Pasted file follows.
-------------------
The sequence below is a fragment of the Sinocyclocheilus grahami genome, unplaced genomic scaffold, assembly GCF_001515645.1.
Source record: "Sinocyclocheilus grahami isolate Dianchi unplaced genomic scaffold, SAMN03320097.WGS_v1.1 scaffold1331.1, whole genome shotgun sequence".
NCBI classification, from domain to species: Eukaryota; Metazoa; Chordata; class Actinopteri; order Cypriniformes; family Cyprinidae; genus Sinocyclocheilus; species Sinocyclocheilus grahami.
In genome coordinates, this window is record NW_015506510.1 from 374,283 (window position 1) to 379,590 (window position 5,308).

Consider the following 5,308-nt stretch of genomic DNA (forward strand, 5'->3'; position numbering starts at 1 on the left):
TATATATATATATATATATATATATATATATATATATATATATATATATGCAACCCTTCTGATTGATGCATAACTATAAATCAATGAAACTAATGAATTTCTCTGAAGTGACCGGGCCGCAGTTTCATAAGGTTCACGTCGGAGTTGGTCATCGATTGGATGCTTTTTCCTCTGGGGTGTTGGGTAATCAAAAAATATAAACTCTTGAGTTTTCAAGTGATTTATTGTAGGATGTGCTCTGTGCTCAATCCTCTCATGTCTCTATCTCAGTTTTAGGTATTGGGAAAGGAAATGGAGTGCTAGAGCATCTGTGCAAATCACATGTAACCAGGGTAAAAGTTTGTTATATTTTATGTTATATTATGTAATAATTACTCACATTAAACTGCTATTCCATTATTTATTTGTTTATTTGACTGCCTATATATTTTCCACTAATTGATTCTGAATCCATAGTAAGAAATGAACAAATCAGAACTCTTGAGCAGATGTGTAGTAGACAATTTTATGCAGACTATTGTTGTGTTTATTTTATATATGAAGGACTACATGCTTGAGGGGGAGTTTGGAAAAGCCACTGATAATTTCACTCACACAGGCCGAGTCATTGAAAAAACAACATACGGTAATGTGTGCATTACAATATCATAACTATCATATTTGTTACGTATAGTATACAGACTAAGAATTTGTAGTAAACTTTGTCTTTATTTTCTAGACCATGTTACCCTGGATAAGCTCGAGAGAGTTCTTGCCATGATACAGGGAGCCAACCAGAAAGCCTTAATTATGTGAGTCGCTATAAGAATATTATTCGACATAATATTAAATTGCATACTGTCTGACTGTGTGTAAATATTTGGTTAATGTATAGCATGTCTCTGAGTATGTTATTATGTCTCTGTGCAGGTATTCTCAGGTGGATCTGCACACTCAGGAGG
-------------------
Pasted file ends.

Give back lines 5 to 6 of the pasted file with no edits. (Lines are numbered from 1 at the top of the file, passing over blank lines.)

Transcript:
Consider the following 5,308-nt stretch of genomic DNA (forward strand, 5'->3'; position numbering starts at 1 on the left):
TATATATATATATATATATATATATATATATATATATATATATATATATGCAACCCTTCTGATTGATGCATAACTATAAATCAATGAAACTAATGAATTTCTCTGAAGTGACCGGGCCGCAGTTTCATAAGGTTCACGTCGGAGTTGGTCATCGATTGGATGCTTTTTCCTCTGGGGTGTTGGGTAATCAAAAAATATAAACTCTTGAGTTTTCAAGTGATTTATTGTAGGATGTGCTCTGTGCTCAATCCTCTCATGTCTCTATCTCAGTTTTAGGTATTGGGAAAGGAAATGGAGTGCTAGAGCATCTGTGCAAATCACATGTAACCAGGGTAAAAGTTTGTTATATTTTATGTTATATTATGTAATAATTACTCACATTAAACTGCTATTCCATTATTTATTTGTTTATTTGACTGCCTATATATTTTCCACTAATTGATTCTGAATCCATAGTAAGAAATGAACAAATCAGAACTCTTGAGCAGATGTGTAGTAGACAATTTTATGCAGACTATTGTTGTGTTTATTTTATATATGAAGGACTACATGCTTGAGGGGGAGTTTGGAAAAGCCACTGATAATTTCACTCACACAGGCCGAGTCATTGAAAAAACAACATACGGTAATGTGTGCATTACAATATCATAACTATCATATTTGTTACGTATAGTATACAGACTAAGAATTTGTAGTAAACTTTGTCTTTATTTTCTAGACCATGTTACCCTGGATAAGCTCGAGAGAGTTCTTGCCATGATACAGGGAGCCAACCAGAAAGCCTTAATTATGTGAGTCGCTATAAGAATATTATTCGACATAATATTAAATTGCATACTGTCTGACTGTGTGTAAATATTTGGTTAATGTATAGCATGTCTCTGAGTATGTTATTATGTCTCTGTGCAGGTATTCTCAGGTGGATCTGCACACTCAGGAGG